If we’re getting technical, no, most bioplastics are not compostable. Composting is a category of biodegradation and refers to the specific conditions such as oxygen, heat, and the amount of moisture needed to break down a substance. According to the American Society for Testing and Materials (ASTM), in an industrial facility compostable plastics should break down at nearly the same rate as leaves and food waste. They should fully disintegrate and should be indistinguishable from finished compost. Lastly, compostable plastics should not produce any harmful toxins that impede plant growth during the composting process. What did we learn? Biobased does not mean biodegradable does not mean compostable. Each of these terms has a unique definition and they are not interchangeable.


“Biobased refers to the beginning of a product’s life while biodegradable refers to the end of its life. Materials can be biobased or biodegradable or both and be termed bioplastic. Most bioplastics are not compostable.


So how do you know if a plastic is compostable and safe for the Bootstrap bucket? A surefire way to tell is to find a Biodegradable Products Institute (BPI) logo. In their own words, BPI standards are “based on science, not hype” and conform to ASTM definitions of compostable.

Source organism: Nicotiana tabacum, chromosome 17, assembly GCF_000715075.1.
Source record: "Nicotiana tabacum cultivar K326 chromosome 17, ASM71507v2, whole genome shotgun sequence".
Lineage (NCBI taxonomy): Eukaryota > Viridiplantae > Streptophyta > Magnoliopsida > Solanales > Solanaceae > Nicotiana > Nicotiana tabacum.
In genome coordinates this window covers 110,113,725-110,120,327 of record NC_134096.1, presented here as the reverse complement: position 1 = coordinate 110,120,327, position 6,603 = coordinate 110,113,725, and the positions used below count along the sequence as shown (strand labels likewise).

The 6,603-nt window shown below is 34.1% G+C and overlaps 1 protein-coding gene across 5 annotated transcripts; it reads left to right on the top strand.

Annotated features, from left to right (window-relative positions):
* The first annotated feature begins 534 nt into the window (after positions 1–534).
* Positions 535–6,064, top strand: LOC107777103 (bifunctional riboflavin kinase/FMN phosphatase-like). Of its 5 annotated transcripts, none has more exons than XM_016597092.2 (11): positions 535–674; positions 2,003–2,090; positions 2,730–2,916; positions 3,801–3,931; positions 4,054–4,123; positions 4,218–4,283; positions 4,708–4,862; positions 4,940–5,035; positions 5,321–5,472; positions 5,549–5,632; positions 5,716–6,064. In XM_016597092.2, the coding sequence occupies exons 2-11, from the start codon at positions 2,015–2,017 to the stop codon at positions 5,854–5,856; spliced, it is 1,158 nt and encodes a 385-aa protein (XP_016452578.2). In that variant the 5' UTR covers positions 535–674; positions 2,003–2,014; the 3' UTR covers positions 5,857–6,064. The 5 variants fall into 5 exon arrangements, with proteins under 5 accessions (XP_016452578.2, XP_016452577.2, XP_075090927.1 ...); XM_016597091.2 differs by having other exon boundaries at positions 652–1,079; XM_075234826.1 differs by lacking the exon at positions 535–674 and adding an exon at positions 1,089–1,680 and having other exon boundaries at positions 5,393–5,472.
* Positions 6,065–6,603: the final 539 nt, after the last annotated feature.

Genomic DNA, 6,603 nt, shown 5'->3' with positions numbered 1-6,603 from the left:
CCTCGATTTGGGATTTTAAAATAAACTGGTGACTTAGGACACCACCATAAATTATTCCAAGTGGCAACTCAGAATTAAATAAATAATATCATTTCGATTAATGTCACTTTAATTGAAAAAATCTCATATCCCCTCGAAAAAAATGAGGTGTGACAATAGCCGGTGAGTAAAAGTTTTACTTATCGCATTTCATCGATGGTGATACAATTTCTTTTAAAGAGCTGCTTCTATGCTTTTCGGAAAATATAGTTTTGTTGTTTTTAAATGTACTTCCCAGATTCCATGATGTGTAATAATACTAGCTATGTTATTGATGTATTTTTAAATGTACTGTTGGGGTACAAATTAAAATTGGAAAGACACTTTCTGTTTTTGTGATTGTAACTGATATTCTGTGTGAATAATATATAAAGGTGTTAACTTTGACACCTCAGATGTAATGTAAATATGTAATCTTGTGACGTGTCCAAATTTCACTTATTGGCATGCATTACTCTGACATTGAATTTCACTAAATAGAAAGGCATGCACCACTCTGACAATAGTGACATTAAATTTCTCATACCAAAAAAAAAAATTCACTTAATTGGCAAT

Compostable materials also may be labelled “ASTM D6400” or “ASTM D6868.” These two standards ensure plastic bags and packaging are safe for industrial composting. Another sure bet is anything labelled with the recycling symbol #7 AND says PLA (polylactic acid). Strong emphasis on #7 AND PLA. The #7 is the catch-all digit for any recyclable that doesn’t fit into categories 1-6 and is known as “other & miscellaneous.” One more time: #7 + PLA = compostable.

What about products labelled “made with plant starch”? Are they compostable? More often than not, the answer is no. What about items labelled biodegradable? Maybe. Keep in mind biodegradable has no official timeline to decompose and has no requirement to be nontoxic after decomposition. A concerned consumer will be looking for the BPI compostable logo or the #7 PLA. These labels are always, definitely, and surely compostable in industrial facilities.

Let’s go back one last time to past Faith, hands filled with bioplastic and totally confused. If I could have given myself some pointers back then I would have stated the three laws of bioplastics:

Law 1: biobased does not equal biodegradable does not equal compostable.
Law 2: always trust BPI compostable labels and the #7 PLA symbol.
Law 3: biodegradable is for underperforming plastics that don’t meet compostable standards.

To recap, bioplastics can be biobased, biodegradable or both. This means not all bioplastics are compostable and keep in mind biodegradable does not mean compostable. Compostable has strict requirements for how a material degrades, how long it takes, and if it’s toxic after decomposition. Biodegradable has no such restrictions. Finally, if you want to compost a plastic, be sure it has the BPI logo or the #7 PLA label.

So there you have it. Years of bioplastic knowledge pared down to a mere 900 words and 3 laws. Go forth and be well-educated composters.